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Pandemic, toppling Trump on the minds of women voters in Lebanon

  • In her office in Lebanon, N.H., Karen Cervantes, a longtime Republican, voted for Biden in this year's presidential election. She was on the phone with her husband Raul. They both cast their absentee ballots for Biden. ( Valley News - Jennifer Hauck) Copyright Valley News. May not be reprinted or used online without permission. Send requests to permission@vnews.com.

  • Sarah Fearon-Maradey waits in line outside the Kilton Library in West Lebanon, N.H., to register to vote on Tuesday, Nov. 3, 2020. Fearon-Maradey said she would be voting for Biden. ( Valley News - Jennifer Hauck) Copyright Valley News. May not be reprinted or used online without permission. Send requests to permission@vnews.com. Jennifer Hauck

  • A sign in the snow outside the Ward Three polling location at the AVA Gallery and Art Center in Lebanon, N.H., on Tuesday, Nov. 3, 2020. ( Valley News - Jennifer Hauck) Copyright Valley News. May not be reprinted or used online without permission. Send requests to permission@vnews.com. Jennifer Hauck

Valley News Staff Writer
Published: 11/3/2020 8:03:36 PM
Modified: 11/3/2020 8:03:27 PM

LEBANON — This year marks the first time Karen Cervantes, a longtime Republican activist in Lebanon, cast her ballot for a Democratic candidate for president.

The 72-year-old city resident, who at least for now remains a registered Republican, cast her absentee ballot three weeks before Tuesday’s election for former Vice President Joe Biden. She also voted for Democrats U.S. Rep. Annie Kuster and U.S. Sen. Jeanne Shaheen because should Trump win, she doesn’t want him to have support in Congress to advance his agenda.

Cervantes’ votes for Democrats mark a change from four years ago, when she wrote in former Republican Ohio Gov. John Kasich, instead of Donald Trump or former Secretary of State Hillary Clinton, the Democratic nominee.

“I could not vote for either one of them,” Cervantes said Tuesday of her 2016 ballot. But, she said, “this time around it is absolutely too serious.”

Women voters across the Upper Valley helped fuel a large turnout in Tuesday’s election. While white women around the country helped elect Trump in 2016, many women — but not all — in Lebanon sought to prevent his reelection this year.

“I’m terrified that Trump will pull something and win,” 70-year-old Martha Larrabee said after exiting the polls at the United Methodist Church on School Street in Lebanon.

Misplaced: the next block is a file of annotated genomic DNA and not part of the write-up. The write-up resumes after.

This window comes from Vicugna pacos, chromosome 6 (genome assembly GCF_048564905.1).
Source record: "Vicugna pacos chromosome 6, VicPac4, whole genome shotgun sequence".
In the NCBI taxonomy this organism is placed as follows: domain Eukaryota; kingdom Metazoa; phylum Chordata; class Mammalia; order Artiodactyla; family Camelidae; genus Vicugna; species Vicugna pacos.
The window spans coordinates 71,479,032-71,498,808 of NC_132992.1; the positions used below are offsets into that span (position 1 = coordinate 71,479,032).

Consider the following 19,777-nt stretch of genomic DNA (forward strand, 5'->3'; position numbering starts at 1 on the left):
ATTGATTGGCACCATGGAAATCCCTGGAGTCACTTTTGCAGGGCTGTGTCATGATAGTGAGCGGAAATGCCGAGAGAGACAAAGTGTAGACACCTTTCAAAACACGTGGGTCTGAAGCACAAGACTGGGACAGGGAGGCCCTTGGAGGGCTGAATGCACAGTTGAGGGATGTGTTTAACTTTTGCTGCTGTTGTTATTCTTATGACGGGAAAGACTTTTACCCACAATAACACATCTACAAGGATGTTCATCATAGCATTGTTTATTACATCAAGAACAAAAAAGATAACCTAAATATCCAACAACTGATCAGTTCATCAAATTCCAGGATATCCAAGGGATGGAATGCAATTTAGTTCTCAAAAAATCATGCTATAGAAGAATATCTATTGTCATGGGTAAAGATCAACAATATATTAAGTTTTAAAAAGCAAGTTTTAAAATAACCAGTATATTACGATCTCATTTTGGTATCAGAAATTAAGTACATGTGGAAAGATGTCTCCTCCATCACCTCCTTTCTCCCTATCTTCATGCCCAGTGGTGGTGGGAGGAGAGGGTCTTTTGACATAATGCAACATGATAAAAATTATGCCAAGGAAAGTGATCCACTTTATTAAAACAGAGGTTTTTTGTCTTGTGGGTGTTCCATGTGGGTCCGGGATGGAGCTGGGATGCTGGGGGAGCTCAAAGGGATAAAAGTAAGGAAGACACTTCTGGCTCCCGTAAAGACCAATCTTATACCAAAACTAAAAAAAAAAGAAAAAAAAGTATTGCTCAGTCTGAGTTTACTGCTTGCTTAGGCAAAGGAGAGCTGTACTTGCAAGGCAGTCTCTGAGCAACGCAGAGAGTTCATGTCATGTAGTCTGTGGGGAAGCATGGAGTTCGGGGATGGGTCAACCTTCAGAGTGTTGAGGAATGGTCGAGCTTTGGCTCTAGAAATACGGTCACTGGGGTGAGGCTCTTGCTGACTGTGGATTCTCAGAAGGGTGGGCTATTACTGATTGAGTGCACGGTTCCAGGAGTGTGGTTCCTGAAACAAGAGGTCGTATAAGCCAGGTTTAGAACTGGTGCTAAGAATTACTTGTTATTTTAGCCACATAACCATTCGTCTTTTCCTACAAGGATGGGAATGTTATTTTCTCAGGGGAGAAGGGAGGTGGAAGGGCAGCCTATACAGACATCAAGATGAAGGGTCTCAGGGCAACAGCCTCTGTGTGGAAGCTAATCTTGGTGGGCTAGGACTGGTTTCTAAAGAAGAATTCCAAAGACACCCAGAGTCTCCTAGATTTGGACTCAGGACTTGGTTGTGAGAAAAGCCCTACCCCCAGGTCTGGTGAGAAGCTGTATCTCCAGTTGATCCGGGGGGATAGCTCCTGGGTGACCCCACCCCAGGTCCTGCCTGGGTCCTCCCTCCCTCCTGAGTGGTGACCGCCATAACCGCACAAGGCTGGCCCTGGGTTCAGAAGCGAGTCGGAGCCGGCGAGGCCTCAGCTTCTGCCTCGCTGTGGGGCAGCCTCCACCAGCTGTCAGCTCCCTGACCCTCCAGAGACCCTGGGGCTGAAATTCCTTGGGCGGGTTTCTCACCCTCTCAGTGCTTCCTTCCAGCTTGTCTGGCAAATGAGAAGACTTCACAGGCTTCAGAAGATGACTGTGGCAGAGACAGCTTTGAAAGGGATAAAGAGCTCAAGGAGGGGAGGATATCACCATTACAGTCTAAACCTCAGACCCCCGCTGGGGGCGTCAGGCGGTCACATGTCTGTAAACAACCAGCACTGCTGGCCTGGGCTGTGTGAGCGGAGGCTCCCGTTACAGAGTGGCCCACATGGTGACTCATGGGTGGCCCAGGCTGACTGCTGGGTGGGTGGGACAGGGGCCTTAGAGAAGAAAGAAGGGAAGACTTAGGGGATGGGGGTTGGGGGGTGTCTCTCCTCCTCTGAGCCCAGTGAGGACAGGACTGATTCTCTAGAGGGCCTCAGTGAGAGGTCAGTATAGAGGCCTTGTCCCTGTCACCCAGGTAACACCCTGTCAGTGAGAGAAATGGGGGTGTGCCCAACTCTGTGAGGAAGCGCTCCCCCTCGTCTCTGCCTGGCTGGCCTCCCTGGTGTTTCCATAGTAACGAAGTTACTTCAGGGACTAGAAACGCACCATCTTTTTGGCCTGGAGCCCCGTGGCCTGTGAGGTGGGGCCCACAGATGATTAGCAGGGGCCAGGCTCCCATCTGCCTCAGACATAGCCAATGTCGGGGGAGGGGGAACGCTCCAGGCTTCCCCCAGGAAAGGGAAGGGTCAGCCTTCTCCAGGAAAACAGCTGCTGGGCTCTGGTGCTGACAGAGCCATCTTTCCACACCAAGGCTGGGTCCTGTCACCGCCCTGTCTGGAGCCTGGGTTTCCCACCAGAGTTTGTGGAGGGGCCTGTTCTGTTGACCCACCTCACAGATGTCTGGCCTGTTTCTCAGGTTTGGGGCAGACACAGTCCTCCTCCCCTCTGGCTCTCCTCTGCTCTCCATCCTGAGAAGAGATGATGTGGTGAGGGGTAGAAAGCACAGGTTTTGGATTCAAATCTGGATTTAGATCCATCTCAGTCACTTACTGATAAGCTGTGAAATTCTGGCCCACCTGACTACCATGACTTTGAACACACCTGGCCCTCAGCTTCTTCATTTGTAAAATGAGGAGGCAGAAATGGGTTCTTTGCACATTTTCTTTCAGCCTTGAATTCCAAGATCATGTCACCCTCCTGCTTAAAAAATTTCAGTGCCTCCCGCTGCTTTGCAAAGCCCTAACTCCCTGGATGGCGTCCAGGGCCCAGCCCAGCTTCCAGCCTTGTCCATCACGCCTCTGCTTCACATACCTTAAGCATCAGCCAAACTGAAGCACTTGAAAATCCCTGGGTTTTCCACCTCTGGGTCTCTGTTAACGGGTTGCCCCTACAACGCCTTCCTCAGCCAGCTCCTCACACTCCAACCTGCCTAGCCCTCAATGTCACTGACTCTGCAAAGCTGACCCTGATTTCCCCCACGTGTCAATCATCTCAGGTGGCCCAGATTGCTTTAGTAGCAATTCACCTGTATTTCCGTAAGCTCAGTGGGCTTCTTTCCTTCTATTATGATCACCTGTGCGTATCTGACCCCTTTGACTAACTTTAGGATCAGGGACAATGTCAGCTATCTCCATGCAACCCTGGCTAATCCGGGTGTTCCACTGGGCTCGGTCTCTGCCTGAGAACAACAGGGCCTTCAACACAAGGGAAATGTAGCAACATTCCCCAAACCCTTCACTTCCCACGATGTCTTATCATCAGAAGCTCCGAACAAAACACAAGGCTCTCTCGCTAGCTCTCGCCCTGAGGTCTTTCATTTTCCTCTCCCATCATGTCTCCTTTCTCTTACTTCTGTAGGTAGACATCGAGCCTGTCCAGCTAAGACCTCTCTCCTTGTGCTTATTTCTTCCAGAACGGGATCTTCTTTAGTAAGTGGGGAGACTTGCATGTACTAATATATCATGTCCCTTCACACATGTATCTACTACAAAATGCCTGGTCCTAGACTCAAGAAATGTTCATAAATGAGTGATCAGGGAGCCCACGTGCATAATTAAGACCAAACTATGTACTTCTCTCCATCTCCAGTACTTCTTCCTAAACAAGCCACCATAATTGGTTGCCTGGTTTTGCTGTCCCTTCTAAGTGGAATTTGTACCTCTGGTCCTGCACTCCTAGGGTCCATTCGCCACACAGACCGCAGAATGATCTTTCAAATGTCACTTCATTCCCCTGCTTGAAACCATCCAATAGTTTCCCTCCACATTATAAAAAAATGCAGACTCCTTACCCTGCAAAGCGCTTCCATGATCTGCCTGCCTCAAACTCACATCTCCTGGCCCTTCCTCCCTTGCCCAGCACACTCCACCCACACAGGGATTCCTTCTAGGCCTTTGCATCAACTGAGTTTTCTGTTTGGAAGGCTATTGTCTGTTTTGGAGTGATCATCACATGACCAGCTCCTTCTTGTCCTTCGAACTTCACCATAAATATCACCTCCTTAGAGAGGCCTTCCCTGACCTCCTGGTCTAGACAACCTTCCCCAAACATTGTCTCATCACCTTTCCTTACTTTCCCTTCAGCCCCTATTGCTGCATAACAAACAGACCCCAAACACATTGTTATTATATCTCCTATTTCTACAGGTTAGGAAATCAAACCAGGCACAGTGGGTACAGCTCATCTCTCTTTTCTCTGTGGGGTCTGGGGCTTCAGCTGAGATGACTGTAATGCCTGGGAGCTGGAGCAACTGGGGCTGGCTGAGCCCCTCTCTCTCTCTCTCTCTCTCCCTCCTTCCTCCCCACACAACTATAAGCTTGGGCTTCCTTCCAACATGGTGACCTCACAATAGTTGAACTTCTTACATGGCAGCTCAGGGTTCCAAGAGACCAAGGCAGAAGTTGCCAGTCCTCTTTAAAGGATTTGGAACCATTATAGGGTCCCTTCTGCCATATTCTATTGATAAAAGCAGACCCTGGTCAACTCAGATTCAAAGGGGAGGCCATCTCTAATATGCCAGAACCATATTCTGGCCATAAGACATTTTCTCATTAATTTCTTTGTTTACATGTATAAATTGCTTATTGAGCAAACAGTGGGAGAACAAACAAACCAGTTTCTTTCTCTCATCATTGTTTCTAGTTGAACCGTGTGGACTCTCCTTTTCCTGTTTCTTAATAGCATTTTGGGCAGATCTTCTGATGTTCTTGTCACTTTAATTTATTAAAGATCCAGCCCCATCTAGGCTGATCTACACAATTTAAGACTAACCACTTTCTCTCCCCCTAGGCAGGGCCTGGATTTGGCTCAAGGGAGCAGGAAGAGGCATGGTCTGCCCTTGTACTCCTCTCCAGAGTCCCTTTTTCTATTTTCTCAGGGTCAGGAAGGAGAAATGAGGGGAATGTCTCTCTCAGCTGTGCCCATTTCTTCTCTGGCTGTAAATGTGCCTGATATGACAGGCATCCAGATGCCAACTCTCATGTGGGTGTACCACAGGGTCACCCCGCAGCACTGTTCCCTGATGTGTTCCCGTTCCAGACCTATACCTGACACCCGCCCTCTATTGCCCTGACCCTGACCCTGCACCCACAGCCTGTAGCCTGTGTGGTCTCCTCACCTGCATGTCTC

Larrabee, who works part time at the Cold Regions Research and Engineering Laboratory in Hanover and cares for her daughter who is paralyzed, said she’s an independent who leans Democratic. Her vote for Trump’s challenger was influenced by Trump’s response to the COVID-19 pandemic.

“It’s affecting everybody,” she said. “He just doesn’t seem to care.”

Shama Alam, a 40-year-old research epidemiologist, said she voted a straight Democratic ticket at the Kilton Public Library in West Lebanon on Tuesday. Alam, whose family immigrated to the U.S. from Bangladesh in the 1980s, has been a Democrat since she became a citizen and registered to vote at age 18.

Now, married to a man from Northern Ireland and mother to biracial children, Alam said she wants her “children to be safe” and feels the Democratic candidates will push for policies to address police brutality and systemic racism.

But some female voters like what they’ve seen from Trump. Donna Hartford, a 68-year-old retired dietitian who also voted in West Lebanon on Tuesday, said she supported Trump as she had in 2016 because he has done “a lot of the things that he said” he would. Her vote was aimed at preserving her liberty and opposing socialism, she said.

Hartford, who voted alongside her husband, Bruce, who wore a Make America Great Again hat into the polls, said she was a Democrat until Barack Obama’s candidacy in 2008.

Republican Connie Aldrich, a 70-year-old retired administrative assistant, cast her ballot for Trump at the AVA Gallery in downtown Lebanon.

“I think he’s done very well across the board,” she said. Pointing to Trump’s response to COVID-19, Aldrich said, “I think he took care of it the way he should have.”

Both Biden and Trump supporters said they were glad to see their fellow Americans voting in large numbers.

Aldrich, who had waited in the cold outside AVA in a line that at times stretched about half a block, said she was “so glad to see so many people turning out.”

After casting her ballot for Biden at the Kilton library, 25-year-old Amanda Brandt, a researcher at Dartmouth College, said she “felt good.”

“I hope there’s a large turnout (to) get this back on track,” she said.

Turnout also was heavy in Vermont towns, boosted by the fact that every voter received an absentee ballot in the mail as part of COVID-19 precautions, and that many voted that way.

Windsor Town Clerk Amy McMullen said the town had received 1,163 absentee ballots by the close of business Monday and got more than 50 on Tuesday. Along with in-person voting on Tuesday, by 2:15 p.m. more than 1,600 ballots had been cast, about equal to the total votes cast in the 2016 election with almost five hours left in voting.

“It’s been amazing,” McMullen said. “Things are hopping.”

Nora Doyle-Burr can be reached at ndoyleburr@vnews.com or 603-727-3213. Valley News Staff Writer John Gregg contributed to this report.




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